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Community

A Seattle Urban Garden Models What Community Input Should Look Like

More than 20 parks across Seattle support urban gardens developed and managed in partnership with local communities. From small community garden plots to large orchards, the gardens provide fresh, healthy food to community members across the city. Seattle Parks and Recreation, through itsUrban Food Systems Program, provides the land and the infrastructure for these projects. But community members are at the heart of each project, determining what to grow and how to plant and manage their gardens. One such project — the Rainier Community Center’s new urban garden — has received the2024 Toro Urban Park Innovation Award.

Power Plants To Parklands

There are currently more than 200 coal-fired power plants in operation in the United States, but the country has been scaling back since reaching its coal generation peak in 2011. By the end of 2026, the U.S. is projected to have retired half of its coal capacity. Coal plants emit toxic pollutants into the air, water and soil, leaving a legacy of contamination that must be cleaned up after their decommission. But what happens to coal plants after they shut down? Michigan’s Environmental Law & Policy Center (ELPC) sees retiring coal plants — once viewed as industrial scars on the landscape — as “canvases for the creation of new greenways, parklands, wildlife habitat, and clean energy development,” a press release from ELPC said.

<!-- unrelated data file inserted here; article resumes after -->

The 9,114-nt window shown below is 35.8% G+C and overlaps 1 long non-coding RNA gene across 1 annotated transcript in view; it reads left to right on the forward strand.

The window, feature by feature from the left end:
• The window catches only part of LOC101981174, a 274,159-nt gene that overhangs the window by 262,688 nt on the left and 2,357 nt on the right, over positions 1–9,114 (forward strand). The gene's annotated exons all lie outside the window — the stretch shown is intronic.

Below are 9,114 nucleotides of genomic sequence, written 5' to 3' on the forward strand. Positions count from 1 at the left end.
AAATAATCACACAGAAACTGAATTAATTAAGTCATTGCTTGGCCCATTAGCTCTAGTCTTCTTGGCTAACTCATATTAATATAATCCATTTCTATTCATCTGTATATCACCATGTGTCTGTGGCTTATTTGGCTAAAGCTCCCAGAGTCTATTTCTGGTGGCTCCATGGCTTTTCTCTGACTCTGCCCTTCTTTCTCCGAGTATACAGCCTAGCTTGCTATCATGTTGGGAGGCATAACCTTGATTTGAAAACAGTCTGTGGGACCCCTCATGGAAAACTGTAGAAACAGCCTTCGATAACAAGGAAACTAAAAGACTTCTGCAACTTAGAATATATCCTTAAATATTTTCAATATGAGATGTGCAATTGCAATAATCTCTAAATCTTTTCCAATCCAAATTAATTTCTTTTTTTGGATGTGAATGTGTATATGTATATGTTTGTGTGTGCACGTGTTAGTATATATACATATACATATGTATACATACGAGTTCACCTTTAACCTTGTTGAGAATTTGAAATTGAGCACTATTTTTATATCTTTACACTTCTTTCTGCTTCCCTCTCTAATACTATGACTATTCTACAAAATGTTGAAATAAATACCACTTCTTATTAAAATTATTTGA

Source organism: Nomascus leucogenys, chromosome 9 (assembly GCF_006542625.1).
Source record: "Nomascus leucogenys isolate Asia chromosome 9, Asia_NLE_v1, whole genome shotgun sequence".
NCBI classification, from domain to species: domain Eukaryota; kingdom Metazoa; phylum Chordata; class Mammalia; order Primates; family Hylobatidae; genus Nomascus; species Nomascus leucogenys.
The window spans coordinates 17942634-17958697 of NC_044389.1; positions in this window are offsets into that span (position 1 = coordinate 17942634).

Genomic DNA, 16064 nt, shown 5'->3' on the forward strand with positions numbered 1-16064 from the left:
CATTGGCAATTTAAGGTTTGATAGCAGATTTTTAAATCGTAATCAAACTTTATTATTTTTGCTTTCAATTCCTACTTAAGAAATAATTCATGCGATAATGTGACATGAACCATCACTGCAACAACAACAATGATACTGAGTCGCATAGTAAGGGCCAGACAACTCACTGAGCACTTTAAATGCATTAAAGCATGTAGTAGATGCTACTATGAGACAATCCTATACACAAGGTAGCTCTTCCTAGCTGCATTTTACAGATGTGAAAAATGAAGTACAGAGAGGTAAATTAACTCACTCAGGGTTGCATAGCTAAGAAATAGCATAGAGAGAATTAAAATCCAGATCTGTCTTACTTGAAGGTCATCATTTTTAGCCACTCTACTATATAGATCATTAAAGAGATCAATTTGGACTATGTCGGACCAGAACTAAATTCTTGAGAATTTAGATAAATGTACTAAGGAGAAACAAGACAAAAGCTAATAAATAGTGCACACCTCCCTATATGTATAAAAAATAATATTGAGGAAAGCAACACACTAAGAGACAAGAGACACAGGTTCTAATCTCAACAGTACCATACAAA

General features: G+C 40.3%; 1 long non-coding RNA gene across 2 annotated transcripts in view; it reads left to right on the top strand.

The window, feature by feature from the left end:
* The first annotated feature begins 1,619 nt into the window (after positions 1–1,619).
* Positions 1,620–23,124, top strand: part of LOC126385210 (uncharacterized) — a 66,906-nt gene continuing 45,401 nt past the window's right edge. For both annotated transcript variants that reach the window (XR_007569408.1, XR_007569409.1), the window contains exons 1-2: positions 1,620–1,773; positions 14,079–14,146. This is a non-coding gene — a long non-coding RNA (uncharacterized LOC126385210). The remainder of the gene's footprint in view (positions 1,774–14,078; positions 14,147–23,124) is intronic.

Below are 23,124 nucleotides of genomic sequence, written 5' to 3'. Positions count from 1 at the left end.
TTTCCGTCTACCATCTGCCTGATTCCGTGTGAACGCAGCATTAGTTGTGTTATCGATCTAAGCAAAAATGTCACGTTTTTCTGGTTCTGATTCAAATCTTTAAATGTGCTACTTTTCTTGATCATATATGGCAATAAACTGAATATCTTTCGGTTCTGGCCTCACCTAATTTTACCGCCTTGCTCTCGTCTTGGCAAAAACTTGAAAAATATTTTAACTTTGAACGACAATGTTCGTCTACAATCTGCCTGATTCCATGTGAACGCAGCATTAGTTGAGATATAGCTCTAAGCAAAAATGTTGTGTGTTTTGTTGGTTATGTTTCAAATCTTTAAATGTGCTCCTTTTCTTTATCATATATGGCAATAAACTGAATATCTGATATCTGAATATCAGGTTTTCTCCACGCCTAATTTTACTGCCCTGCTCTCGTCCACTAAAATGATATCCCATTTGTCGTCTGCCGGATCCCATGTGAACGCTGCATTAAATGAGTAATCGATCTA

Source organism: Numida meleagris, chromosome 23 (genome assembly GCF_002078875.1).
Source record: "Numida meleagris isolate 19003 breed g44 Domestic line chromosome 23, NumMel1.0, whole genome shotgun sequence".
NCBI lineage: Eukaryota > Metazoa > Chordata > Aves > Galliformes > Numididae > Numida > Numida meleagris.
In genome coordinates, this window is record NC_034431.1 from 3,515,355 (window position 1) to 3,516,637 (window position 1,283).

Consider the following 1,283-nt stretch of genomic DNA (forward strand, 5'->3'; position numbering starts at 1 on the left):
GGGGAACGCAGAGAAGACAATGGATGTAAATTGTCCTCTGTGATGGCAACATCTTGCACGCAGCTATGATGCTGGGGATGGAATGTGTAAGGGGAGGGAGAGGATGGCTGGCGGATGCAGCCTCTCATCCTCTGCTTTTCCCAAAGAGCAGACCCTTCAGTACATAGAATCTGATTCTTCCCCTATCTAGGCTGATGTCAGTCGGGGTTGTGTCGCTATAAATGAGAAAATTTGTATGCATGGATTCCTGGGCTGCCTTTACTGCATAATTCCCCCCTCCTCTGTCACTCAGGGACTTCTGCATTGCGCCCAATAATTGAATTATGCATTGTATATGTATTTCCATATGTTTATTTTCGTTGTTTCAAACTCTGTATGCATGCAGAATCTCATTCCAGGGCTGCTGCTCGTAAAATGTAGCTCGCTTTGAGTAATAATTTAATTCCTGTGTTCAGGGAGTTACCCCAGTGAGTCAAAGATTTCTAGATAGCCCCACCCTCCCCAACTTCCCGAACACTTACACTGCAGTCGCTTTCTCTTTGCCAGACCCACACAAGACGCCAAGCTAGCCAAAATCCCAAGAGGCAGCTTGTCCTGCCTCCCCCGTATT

Nepal’s Self-Managing Forests And The Duck That Dares To Love

Nepal’s unique approach to community-based conservation means the country’s 118 different ecosystem variants are very much alive. The country boasts more than 950 species of birds, 13,067 species of plants, and 17,097 species of animals, including one-horned rhinos, Bengal tigers, Asiatic elephants, gaurs, and red pandas. Thanks in part to 22,500 forest community user groups, forest cover in Nepal has risen from 25% to 45% since the 1990s, making it one of the few developing countries to expand its forest cover. Nearly 40% of Nepali households are involved in some way. This is supported by the fact that now more than 23% of Nepal’s land is protected by the government.

A Unique Community Land Trust Making Homeownership Affordable

When Michael Haggins’ credit score disqualified him for a mortgage preapproval in 2021, he was crushed. A single father who grew up in Richmond, Haggins dreamed of owning a house in his hometown where his two sons could play freely. A shortage of just five credit score points — plus systemic inequities and a national housing crisis — left them all living with his mother. But today, Haggins is the proud owner of a home in Church Hill, thanks to Richmond’s Maggie Walker Community Land Trust (MWCLT) and its pioneering model for creating permanently affordable housing. “I don’t think I could’ve done it without their help, honestly,” says Haggins.